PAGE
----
MAP-21, the federal transportation reauthorization bill, was signed into law on July 6, 2012 after several years of SAFETEA-LU continuing resolutions . The bill is a two-year $105 billion surface transportation reauthorization. PennDOT had been operating under continuing resolutions, along with the rest of the nationís DOTs, since September 30, 2009, when SAFETEA-LU expired.
MAP-21 is an acronym that stands for Moving Ahead for Progress in the 21st Century. The text of the MAP-21 legislation, along with summaries of the bill, are available at the Federal Highway Administration and Congressional links
MAP-21 includes many of the recommendations that have been offered over the years. It consolidates and streamlines highway and transit programs. This
A performance-based program is also created, as a means to provide a more efficient investment of Federal transportation funds and also to increase the
$82 billion of the $105 billion bill is authorized for FY2013 and FY2014 for road, bridge, bicycling, and walking improvements. In addition, private sector
Finally, the bill extends the Highway Trust Fund through federal fiscal year 2016, which is two years beyond MAP-21ís reauthorization mandate. The Highway Trust Fund will face a deficit beginning in 2015, however. MAP-21 will cover that deficit via transfers of $19 billion from general funds with offsets to cover the transfer of those funds.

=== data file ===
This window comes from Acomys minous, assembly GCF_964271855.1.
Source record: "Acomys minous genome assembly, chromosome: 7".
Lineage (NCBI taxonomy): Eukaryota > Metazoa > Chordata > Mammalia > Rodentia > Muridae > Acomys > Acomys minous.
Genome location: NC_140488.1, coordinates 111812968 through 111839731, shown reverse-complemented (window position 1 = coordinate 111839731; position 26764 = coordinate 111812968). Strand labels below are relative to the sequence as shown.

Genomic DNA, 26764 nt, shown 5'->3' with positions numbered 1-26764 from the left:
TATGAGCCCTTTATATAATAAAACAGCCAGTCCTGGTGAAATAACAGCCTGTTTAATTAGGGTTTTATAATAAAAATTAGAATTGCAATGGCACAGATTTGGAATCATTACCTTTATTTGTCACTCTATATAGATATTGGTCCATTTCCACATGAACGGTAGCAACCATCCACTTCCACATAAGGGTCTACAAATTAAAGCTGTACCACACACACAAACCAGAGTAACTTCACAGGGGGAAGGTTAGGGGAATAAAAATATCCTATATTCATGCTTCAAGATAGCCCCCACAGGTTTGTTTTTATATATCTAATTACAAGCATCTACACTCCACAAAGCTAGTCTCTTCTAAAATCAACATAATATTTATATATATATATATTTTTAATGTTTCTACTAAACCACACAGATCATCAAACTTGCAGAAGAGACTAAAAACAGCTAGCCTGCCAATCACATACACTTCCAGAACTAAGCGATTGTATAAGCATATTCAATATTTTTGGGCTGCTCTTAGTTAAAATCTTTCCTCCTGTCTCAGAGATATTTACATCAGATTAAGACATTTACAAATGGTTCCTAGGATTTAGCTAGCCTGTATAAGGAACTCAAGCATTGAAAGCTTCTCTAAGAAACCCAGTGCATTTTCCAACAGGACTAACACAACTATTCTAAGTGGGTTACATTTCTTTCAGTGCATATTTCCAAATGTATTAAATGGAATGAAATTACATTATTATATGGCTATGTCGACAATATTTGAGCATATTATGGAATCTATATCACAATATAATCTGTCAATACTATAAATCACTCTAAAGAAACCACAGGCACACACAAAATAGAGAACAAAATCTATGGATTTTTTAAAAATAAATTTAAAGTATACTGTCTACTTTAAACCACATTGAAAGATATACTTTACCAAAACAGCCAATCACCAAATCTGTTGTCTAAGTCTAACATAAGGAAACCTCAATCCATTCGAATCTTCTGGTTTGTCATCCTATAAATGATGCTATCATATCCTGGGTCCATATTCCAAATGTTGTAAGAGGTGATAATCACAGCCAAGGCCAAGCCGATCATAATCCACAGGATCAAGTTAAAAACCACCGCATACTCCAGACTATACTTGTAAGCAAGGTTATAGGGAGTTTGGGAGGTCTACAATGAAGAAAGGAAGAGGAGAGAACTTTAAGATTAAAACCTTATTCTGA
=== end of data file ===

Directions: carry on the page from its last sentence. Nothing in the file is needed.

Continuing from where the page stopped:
It is the mission of the PennDOT NextGeneration initiative to engage PennDOTís management and rank-and-file forces to undertake a proactive approach for refreshing and advancing the standard business practices and the technology that is place at PennDOT.†
PennDOTís current organizational structure was established in the late 1970ís.† At that time highway operations were changed from a centralized decision-making structure to a decentralized structure with design, construction, and maintenance managed in the district and county offices. The Central Office functions evolved to primarily statewide policy development and assistance to the districts with project planning and delivery.†
PennDOT leaders have an interest and duty in keeping current with technology and engaging a proactive approach for
The intent of the regionalization element is to implement statewide a mode of resource sharing amongst district and central offices. Maximizing the use of resource sharing will enhance efforts to fully utilize internal staff before engaging assistance from external business partners while also serving to
level off the localized peaks and valleys of workload
Although the initial function PennDOT NextGeneration is to explore internal PennDOT opportunities for creating